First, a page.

"So, ask not what your country is going to do for you," the draft read. "Ask what you can for your country."
Using the Sorensen draft, Kennedy dictated a new version to his secretary, Evelyn Lincoln, adding key concepts like a generation "born in this century—tempered by war" and a willingness to "pay any price, bear any burden, meet any hardships, support any friend, oppose any foe."
JFK passed the next several days at La Guerida, his father's Spanish Revival mansion in Palm Beach. He worked back and forth with Sorensen, who was in Washington, on the speech while wrapping up other preparations for his administration, mixing in rounds of golf and a generous amount of tanning. Jacqueline Kennedy later recalled hearing the address in "bits and pieces" over the course of the week. Sorensen flew down to Florida on January 16 and joined Kennedy, Sidey, and others for the flight back to Washington.
When he played at writing a first draft for Sidey, JFK could not have known he was echoing FDR: Ray Moley's account of his involvement with Roosevelt's first inaugural address would not be published for another five years.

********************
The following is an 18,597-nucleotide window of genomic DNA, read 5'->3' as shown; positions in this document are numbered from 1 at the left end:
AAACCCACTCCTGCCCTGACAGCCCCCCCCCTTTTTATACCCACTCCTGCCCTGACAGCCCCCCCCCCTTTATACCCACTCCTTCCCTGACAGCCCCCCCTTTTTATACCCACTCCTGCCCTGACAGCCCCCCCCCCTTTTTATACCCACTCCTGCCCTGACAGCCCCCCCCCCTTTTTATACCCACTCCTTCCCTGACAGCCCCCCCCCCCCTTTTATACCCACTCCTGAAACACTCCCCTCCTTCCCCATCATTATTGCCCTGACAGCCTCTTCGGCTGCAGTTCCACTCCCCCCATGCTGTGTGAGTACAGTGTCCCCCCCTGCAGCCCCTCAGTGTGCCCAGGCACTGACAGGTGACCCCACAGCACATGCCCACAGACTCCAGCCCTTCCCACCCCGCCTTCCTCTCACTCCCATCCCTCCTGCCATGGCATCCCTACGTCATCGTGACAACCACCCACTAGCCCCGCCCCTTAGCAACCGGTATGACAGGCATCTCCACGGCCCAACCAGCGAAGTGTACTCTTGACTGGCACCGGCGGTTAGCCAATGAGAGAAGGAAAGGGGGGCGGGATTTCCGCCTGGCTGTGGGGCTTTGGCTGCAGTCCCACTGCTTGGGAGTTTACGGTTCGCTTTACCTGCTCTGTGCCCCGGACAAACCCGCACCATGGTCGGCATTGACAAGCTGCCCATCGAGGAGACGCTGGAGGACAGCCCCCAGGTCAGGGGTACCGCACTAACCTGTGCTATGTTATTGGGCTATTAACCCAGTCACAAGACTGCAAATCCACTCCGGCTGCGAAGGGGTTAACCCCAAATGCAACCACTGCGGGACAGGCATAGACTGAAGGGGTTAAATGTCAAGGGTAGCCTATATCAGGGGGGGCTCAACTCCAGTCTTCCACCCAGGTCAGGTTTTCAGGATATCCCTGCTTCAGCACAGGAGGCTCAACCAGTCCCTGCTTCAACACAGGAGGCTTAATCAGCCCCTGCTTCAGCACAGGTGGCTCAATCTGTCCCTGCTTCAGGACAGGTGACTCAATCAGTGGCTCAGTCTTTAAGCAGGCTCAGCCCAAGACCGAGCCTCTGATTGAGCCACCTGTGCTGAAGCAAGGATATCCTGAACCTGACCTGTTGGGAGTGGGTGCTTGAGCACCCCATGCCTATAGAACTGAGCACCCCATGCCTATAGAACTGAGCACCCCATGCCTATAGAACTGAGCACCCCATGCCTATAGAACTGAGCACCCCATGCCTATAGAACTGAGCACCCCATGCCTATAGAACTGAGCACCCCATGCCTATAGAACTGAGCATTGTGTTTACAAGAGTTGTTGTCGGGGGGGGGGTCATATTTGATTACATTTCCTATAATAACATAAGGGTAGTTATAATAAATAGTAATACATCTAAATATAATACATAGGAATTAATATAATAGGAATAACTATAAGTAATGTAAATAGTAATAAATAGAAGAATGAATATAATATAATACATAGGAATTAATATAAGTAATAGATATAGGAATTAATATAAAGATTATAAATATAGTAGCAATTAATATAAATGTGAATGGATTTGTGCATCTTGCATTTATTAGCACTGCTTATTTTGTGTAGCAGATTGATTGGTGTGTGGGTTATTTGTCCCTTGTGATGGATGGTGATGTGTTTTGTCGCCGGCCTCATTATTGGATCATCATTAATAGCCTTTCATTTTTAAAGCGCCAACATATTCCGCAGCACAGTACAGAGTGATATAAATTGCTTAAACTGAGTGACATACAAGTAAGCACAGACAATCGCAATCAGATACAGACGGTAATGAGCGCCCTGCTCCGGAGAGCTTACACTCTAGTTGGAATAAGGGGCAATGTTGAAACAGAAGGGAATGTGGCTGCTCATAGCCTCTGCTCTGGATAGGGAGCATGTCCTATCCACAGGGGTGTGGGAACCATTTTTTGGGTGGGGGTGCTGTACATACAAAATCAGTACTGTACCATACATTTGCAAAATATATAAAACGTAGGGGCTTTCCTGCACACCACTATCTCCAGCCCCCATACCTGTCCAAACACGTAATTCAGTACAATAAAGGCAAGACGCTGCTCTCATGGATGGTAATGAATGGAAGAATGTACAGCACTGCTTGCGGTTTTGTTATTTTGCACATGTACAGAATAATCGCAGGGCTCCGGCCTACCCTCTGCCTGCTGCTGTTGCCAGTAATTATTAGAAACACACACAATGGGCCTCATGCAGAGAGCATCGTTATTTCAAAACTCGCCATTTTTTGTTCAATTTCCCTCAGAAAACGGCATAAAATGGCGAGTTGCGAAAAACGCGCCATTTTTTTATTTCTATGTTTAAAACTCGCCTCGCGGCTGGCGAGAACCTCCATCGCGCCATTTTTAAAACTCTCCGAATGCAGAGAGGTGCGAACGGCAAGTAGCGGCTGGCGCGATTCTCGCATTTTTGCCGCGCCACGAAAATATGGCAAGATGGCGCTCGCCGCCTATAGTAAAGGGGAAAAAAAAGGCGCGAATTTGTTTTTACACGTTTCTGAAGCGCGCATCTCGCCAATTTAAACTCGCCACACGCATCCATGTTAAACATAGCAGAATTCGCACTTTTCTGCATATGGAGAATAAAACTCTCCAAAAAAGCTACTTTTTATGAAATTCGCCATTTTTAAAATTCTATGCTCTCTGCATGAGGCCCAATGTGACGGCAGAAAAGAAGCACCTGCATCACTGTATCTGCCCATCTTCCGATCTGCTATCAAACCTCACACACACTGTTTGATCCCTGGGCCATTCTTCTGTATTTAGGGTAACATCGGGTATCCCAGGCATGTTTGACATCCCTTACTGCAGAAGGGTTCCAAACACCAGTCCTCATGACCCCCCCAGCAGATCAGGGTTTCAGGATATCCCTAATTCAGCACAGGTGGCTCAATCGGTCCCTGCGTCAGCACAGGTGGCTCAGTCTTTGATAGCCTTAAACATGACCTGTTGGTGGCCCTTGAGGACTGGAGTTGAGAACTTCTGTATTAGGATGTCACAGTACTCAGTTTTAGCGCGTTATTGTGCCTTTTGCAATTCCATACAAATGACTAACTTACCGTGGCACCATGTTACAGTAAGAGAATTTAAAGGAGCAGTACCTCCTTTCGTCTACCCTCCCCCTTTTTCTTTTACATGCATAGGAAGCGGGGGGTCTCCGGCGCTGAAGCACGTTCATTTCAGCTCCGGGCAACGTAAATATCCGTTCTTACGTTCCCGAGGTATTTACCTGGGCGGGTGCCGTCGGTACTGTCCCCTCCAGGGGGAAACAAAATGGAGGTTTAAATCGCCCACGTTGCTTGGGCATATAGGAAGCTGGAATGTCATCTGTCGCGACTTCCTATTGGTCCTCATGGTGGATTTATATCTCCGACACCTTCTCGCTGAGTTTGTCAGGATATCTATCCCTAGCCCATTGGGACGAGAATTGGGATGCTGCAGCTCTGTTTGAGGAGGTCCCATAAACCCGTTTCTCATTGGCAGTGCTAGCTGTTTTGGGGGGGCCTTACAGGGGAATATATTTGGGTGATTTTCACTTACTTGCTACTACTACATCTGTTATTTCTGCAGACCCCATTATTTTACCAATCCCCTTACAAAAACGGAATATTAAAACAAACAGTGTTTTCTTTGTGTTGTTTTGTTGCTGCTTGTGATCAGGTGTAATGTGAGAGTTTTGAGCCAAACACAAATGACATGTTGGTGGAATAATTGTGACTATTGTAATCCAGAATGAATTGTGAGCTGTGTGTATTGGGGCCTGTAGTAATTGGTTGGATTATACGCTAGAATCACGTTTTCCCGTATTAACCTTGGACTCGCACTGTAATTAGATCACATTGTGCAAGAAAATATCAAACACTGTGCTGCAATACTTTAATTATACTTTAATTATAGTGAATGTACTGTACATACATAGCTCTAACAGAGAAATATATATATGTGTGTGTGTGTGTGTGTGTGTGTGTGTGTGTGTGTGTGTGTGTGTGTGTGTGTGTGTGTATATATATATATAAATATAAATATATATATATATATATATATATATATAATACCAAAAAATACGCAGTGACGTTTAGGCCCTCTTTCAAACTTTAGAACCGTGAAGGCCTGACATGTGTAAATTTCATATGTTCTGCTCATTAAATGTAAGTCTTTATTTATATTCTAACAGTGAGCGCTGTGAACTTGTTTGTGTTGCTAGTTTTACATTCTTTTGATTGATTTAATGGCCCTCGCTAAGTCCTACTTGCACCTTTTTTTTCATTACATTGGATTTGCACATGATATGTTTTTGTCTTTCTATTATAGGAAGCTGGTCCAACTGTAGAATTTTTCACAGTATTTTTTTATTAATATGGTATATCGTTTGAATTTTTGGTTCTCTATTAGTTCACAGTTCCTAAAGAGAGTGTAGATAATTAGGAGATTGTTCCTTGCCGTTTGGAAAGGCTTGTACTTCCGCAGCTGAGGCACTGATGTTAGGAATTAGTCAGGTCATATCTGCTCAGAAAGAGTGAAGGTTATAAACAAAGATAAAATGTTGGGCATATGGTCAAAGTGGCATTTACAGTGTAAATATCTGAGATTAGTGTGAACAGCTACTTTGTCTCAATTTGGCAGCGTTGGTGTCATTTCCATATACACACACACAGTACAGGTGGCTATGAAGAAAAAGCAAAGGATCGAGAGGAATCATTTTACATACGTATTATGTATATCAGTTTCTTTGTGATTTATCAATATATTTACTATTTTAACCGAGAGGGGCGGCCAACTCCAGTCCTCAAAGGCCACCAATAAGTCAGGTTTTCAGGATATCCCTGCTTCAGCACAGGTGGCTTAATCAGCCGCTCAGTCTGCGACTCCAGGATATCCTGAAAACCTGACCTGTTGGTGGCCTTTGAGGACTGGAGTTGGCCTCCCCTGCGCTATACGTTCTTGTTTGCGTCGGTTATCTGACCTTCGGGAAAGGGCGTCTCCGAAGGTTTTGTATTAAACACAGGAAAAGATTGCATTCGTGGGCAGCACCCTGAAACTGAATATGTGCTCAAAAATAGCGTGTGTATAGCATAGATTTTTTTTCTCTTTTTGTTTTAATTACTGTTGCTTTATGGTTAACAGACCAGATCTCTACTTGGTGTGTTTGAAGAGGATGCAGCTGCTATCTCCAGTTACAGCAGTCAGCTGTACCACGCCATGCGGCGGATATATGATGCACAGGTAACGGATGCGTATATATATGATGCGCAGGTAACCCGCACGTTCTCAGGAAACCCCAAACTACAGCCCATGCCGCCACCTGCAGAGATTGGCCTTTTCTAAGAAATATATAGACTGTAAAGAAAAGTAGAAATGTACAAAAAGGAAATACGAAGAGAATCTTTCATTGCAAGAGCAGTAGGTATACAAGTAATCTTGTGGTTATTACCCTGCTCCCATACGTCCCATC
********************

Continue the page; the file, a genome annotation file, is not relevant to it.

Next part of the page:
In both cases, the presidents-elect had an eye toward history, toward ensuring that they alone received full credit for their inaugural addresses. JFK in particular had already been stung by allegations that someone else (presumably Sorensen) had authored Profiles in Courage. At moments of less immediate historic import, both men took a more generous attitude regarding acknowledging their speech collaborators.
But in a larger sense, both men missed the point regarding authorial credit. Moley and Sorensen were not writing in vacuums or for themselves. They were reflecting the men who would give the speeches. And regardless of who first committed what word to paper, it is the president who delivers the speech who owns it and deserves full credit for it, for better or worse: The president puts himself and his credibility behind a speech, imbues it with his authority and office.
And while sentiments like having only to fear fear or placing country before self have appeared in different ways over the centuries, we recall these specific moments not only because of phrasing but because the words matched the men and both suited the broader historical moment.
Robert Schlesinger is a deputy assistant managing editor at U.S. News & World Report. His White House Ghosts: Presidents and Their Speechwriters (Simon & Schuster, 2008) was recently released in paperback.